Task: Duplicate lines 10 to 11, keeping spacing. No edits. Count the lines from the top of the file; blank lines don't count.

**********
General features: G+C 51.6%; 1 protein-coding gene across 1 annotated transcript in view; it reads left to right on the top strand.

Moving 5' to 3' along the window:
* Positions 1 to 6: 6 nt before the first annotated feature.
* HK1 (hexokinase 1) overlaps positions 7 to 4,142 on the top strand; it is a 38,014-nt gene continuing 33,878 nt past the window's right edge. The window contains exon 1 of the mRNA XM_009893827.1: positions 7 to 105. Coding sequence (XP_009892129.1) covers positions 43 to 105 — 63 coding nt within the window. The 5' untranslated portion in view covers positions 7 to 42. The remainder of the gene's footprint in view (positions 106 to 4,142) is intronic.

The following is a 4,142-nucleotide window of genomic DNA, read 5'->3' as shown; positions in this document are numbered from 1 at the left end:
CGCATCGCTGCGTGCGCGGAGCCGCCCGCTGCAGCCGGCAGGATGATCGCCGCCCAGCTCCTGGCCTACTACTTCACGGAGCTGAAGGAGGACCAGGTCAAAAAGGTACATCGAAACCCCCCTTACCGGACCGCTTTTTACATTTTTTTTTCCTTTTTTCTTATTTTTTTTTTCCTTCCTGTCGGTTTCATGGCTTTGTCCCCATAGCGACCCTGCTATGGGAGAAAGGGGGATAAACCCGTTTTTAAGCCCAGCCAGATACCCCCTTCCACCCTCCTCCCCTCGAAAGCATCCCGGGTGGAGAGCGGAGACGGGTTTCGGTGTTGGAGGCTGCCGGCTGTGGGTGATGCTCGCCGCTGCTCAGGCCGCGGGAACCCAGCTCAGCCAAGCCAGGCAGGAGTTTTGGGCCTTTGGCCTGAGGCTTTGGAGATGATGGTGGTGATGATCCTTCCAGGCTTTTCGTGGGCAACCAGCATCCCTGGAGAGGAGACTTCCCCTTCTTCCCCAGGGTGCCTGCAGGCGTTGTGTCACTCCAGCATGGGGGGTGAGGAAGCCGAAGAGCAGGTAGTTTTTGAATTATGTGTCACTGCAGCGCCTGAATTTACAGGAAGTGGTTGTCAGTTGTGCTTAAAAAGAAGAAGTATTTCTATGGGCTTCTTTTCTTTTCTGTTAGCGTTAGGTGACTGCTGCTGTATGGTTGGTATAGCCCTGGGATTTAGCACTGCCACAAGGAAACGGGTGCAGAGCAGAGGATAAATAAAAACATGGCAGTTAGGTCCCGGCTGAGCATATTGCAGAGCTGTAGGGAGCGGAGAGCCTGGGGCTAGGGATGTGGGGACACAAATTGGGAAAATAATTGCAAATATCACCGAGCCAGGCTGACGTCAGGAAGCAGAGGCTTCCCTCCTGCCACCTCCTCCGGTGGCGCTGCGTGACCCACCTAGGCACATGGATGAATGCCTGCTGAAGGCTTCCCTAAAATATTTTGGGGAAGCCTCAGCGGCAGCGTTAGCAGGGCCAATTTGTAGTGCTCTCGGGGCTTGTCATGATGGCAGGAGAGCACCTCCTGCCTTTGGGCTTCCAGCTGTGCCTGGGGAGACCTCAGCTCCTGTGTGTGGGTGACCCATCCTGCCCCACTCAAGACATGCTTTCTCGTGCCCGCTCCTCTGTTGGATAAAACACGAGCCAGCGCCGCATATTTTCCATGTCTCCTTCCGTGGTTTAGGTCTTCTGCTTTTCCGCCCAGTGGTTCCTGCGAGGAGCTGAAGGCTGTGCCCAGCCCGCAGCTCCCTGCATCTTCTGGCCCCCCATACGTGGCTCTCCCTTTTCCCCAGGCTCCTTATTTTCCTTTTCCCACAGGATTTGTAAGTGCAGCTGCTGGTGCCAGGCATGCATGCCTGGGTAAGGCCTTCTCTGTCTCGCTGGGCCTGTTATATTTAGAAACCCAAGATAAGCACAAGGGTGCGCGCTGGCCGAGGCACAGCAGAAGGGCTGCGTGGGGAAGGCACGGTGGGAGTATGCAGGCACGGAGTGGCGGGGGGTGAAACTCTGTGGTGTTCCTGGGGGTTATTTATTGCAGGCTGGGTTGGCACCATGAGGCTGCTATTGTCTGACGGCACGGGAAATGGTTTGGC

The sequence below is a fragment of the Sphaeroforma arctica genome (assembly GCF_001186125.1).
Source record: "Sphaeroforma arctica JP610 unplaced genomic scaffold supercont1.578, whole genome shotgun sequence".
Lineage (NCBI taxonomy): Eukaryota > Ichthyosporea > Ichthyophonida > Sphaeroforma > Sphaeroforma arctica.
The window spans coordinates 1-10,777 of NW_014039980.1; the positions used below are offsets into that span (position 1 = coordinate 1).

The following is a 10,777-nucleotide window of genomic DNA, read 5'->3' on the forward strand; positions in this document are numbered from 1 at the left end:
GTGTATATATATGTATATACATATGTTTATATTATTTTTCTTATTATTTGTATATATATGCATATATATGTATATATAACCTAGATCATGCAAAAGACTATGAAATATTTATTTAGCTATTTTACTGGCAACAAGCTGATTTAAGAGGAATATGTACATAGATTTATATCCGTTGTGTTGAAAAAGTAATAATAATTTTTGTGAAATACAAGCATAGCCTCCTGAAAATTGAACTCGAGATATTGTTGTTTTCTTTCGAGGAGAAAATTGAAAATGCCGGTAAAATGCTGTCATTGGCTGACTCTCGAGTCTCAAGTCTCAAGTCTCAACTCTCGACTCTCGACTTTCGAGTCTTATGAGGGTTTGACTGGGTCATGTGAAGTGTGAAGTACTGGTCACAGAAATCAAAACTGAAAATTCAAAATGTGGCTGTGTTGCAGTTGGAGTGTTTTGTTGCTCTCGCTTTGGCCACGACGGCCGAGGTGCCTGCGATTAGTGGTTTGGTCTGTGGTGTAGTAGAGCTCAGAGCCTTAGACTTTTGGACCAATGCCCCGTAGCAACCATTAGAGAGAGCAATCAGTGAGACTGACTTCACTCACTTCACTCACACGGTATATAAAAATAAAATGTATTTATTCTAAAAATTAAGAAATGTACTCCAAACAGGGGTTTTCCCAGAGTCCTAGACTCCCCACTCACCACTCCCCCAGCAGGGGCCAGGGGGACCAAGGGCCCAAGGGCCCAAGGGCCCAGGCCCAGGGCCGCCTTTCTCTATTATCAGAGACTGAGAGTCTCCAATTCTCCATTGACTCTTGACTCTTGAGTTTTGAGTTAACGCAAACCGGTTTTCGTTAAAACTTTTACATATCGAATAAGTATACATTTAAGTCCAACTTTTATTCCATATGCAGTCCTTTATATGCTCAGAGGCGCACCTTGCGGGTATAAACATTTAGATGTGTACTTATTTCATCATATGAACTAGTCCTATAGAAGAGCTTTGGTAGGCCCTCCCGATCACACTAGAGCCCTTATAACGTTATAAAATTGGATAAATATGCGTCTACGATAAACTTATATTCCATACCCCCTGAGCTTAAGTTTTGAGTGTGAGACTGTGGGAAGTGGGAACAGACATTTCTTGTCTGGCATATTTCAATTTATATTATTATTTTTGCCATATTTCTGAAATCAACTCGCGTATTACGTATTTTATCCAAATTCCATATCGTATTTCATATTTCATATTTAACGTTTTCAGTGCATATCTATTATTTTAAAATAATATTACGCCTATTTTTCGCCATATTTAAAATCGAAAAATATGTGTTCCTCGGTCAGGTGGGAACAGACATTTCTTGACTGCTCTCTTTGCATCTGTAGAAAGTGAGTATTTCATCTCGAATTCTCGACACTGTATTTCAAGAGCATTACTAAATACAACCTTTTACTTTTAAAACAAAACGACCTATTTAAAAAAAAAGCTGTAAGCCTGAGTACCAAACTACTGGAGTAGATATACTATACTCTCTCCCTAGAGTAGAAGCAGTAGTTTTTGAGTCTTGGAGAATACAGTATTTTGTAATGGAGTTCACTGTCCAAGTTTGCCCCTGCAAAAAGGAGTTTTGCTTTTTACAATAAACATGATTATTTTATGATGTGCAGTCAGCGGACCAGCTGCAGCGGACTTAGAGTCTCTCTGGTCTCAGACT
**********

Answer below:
The window spans coordinates 1-10,777 of NW_014039980.1; the positions used below are offsets into that span (position 1 = coordinate 1).

The following is a 10,777-nucleotide window of genomic DNA, read 5'->3' on the forward strand; positions in this document are numbered from 1 at the left end: